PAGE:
Latest polls say third-party candidates could cause problems for Biden

President Joe Biden has slightly bolstered his position in the United States presidential election, but polls show that third-party candidates should not be underestimated in their impact on the race, especially the Democrat bid.

Mr Biden is closing in on Donald Trump’s lead in the polls among registered voters since late February, with only one point in it, with Mr Trump now leading Mr Biden 46 per cent to 45 per cent as of Saturday, according to a New York Times/Siena poll.

However, independent candidates like Robert F Kennedy, philosophy academic Cornel West and physician Jill Stein are garnering slight attention from voters, and while they may not be scoring as high as the top two candidates, they still could potentially pose danger by pulling away support, especially for Mr Biden.

Robert F Kennedy Jr is running as an indepedent candidate in the presidential election (AP)
Robert F Kennedy Jr is running as an indepedent candidate in the presidential election (AP)

If no other candidates were to appear on the ballot other than the two leading candidates, Mr Biden was the more preferable among voters at 43 per cent, and Mr Trump at 40 per cent, according to a separate poll carried out by I&I/TIPP with 1,265 registered voters.

18 per cent of the voters did not choose either of the men, with nine per cent responding “other” and nine per cent saying they were “not sure”.

What’s interesting, however, is that when they did throw in the three other prominent third-party challengers into the mix, Mr Biden took the biggest blow and fell directly beside Mr Trump at an even 38 per cent each.

Mr Kennedy Jr took 11 per cent in the poll, Mr West at two per cent, and Ms Stein at one per cent; “other” falls to two per cent while “not sure” remains at nine.

I&I/Tipp say that with Mr Kennedy in the race, Mr Biden loses five percentage points of the vote, while Mr Trump only drops two, according to their poll.

Mr Kennedy Jr, a former environmental lawyer and the son of the late New York senator Robert F Kennedy Sr, known for his anti-vaccine activism, changed to an independent candidate after deciding to no longer run as a Democrat.

The independent candidate seemingly appears to be one of the more prominent independent candidates in the race, even Mr Trump has appeared to be prompted to push voters to choose Mr Kennedy Jr.

Donald Trump still leads in Times/Siena poll by one point (Getty)
Donald Trump still leads in Times/Siena poll by one point (Getty)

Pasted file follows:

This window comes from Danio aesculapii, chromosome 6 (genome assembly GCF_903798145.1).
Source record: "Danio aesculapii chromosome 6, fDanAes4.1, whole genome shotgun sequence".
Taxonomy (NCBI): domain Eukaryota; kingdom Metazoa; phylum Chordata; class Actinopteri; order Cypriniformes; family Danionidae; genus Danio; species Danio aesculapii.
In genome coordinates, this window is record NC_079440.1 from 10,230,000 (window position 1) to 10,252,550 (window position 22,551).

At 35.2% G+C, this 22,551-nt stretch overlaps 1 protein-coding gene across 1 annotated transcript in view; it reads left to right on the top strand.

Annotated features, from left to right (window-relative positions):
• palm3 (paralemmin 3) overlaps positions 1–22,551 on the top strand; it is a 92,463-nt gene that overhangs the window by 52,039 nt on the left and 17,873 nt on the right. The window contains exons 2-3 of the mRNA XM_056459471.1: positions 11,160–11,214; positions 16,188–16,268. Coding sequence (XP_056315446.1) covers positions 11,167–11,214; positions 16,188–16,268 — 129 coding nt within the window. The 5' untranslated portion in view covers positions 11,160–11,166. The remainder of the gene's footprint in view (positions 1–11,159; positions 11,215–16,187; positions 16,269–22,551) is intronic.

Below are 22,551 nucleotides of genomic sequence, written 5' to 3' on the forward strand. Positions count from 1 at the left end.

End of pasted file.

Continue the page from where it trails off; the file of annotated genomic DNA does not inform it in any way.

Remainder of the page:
While Mr Kennedy has denied that he is a ‘spoiler’ candidate, Mr Trump took the opportunity in a bizarre video on Truth Social to tell voters that Mr Kennedy Jr was “a better man” than his Democratic challenger, Mr Biden.

“If I were a Democrat, I’d vote for RFK Jr every single time over Biden, because he’s frankly more in line with Democrats,” the former president claimed.

However, despite his family’s close historical ties to the Democratic party and current polls showing he’s a risk to Mr Biden’s standing in the percentages, ratings show that more Republicans than Democrats have a favourable opinion of Mr Kennedy Jr, according to the Associated Press in October.

Even Mr Kennedy said it himself, telling NBC News in February that “I’m probably drawing more from President Trump,” but he hopes to “draw equal numbers from both of them.”

Aside from third-party candidates causing potential changes to the race, other mitigating factors could have possible impacts on voters’ opinions of the two leading candidates, as the New York Times poll shows.

There are more voters who believe that the years in which Mr Trump was president were mostly good for America, over voters who say the same about Mr Biden’s presidency, with 42 per cent saying the Trump administration years were mostly good, versus 25 per cent towards Mr Biden’s years.

Old age is still a contending issue, more so with the 81-year-old current president, where 48 per cent of voters strongly agree he is too old to be an effective president, with only 21 per cent saying the same of 77-year-old Mr Trump.

Yet a new factor in this election race, Mr Trump’s indictments and court cases, also cropped up in the poll, which shows that over half of the respondents – 54 per cent – think Mr Trump has committed serious federal crimes.